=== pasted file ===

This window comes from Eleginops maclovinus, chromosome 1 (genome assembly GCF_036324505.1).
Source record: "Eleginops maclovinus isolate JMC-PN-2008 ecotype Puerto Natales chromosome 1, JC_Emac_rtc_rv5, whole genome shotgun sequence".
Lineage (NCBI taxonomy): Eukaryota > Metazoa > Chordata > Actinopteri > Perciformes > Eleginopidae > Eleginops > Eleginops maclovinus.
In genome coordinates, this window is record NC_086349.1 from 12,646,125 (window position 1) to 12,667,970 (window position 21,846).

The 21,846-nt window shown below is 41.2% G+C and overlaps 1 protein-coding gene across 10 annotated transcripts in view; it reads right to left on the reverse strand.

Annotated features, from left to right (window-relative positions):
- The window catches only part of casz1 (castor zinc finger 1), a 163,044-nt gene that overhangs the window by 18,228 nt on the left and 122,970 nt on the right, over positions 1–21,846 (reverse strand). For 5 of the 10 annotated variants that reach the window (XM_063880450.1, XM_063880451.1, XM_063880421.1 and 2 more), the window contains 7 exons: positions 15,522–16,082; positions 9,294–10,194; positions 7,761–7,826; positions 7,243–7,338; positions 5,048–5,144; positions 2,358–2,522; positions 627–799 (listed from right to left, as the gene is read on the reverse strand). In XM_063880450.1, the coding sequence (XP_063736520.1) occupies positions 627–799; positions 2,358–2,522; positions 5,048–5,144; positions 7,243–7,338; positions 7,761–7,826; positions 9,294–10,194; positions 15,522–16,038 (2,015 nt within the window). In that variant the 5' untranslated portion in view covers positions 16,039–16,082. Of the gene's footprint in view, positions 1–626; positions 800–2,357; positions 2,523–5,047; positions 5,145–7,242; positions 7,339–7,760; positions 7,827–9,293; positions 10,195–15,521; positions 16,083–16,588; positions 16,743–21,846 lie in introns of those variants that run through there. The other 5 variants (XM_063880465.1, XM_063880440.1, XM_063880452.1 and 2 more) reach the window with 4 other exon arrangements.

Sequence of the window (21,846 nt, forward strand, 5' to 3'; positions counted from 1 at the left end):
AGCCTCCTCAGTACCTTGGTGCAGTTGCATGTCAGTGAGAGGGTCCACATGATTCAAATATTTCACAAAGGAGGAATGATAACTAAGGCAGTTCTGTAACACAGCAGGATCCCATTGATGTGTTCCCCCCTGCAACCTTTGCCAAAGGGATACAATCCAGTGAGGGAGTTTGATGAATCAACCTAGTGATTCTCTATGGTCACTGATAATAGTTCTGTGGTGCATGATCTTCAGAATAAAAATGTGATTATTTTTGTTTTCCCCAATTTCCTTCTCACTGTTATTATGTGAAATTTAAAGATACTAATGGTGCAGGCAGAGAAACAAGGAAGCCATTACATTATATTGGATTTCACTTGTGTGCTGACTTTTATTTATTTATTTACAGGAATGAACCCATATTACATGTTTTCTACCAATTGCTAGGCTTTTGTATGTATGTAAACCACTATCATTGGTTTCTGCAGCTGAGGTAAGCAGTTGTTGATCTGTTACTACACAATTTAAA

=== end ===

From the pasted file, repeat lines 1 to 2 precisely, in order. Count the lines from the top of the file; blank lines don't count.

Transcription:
This window comes from Eleginops maclovinus, chromosome 1 (genome assembly GCF_036324505.1).
Source record: "Eleginops maclovinus isolate JMC-PN-2008 ecotype Puerto Natales chromosome 1, JC_Emac_rtc_rv5, whole genome shotgun sequence".